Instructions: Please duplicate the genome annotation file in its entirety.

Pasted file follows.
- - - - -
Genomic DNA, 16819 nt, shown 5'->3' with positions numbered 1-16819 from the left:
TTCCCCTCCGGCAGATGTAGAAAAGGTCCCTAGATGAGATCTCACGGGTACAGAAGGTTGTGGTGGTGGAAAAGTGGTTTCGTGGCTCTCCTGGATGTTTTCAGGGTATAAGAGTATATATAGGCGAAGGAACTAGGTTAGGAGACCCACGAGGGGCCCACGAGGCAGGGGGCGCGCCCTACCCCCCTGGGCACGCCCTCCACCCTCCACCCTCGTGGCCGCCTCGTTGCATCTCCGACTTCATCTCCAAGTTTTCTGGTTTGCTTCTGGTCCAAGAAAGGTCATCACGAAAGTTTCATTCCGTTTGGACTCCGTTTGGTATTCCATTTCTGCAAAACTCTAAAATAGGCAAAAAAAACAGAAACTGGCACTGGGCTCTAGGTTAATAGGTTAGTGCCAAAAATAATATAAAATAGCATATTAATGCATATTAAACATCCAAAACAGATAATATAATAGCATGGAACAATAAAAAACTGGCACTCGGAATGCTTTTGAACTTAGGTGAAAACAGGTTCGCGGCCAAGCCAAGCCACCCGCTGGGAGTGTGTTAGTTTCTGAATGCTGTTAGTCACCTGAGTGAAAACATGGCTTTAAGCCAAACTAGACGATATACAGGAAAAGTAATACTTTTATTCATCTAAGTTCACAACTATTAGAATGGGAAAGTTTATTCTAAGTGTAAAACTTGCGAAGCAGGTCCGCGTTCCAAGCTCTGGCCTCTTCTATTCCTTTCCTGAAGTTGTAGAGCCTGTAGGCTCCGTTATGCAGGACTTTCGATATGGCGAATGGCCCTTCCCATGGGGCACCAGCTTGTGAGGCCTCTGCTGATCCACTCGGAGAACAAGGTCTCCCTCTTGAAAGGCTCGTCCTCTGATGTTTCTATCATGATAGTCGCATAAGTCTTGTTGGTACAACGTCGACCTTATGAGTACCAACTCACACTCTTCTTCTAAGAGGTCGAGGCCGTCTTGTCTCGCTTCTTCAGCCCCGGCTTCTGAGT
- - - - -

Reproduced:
Genomic DNA, 16819 nt, shown 5'->3' with positions numbered 1-16819 from the left:
TTCCCCTCCGGCAGATGTAGAAAAGGTCCCTAGATGAGATCTCACGGGTACAGAAGGTTGTGGTGGTGGAAAAGTGGTTTCGTGGCTCTCCTGGATGTTTTCAGGGTATAAGAGTATATATAGGCGAAGGAACTAGGTTAGGAGACCCACGAGGGGCCCACGAGGCAGGGGGCGCGCCCTACCCCCCTGGGCACGCCCTCCACCCTCCACCCTCGTGGCCGCCTCGTTGCATCTCCGACTTCATCTCCAAGTTTTCTGGTTTGCTTCTGGTCCAAGAAAGGTCATCACGAAAGTTTCATTCCGTTTGGACTCCGTTTGGTATTCCATTTCTGCAAAACTCTAAAATAGGCAAAAAAAACAGAAACTGGCACTGGGCTCTAGGTTAATAGGTTAGTGCCAAAAATAATATAAAATAGCATATTAATGCATATTAAACATCCAAAACAGATAATATAATAGCATGGAACAATAAAAAACTGGCACTCGGAATGCTTTTGAACTTAGGTGAAAACAGGTTCGCGGCCAAGCCAAGCCACCCGCTGGGAGTGTGTTAGTTTCTGAATGCTGTTAGTCACCTGAGTGAAAACATGGCTTTAAGCCAAACTAGACGATATACAGGAAAAGTAATACTTTTATTCATCTAAGTTCACAACTATTAGAATGGGAAAGTTTATTCTAAGTGTAAAACTTGCGAAGCAGGTCCGCGTTCCAAGCTCTGGCCTCTTCTATTCCTTTCCTGAAGTTGTAGAGCCTGTAGGCTCCGTTATGCAGGACTTTCGATATGGCGAATGGCCCTTCCCATGGGGCACCAGCTTGTGAGGCCTCTGCTGATCCACTCGGAGAACAAGGTCTCCCTCTTGAAAGGCTCGTCCTCTGATGTTTCTATCATGATAGTCGCATAAGTCTTGTTGGTACAACGTCGACCTTATGAGTACCAACTCACACTCTTCTTCTAAGAGGTCGAGGCCGTCTTGTCTCGCTTCTTCAGCCCCGGCTTCTGAGT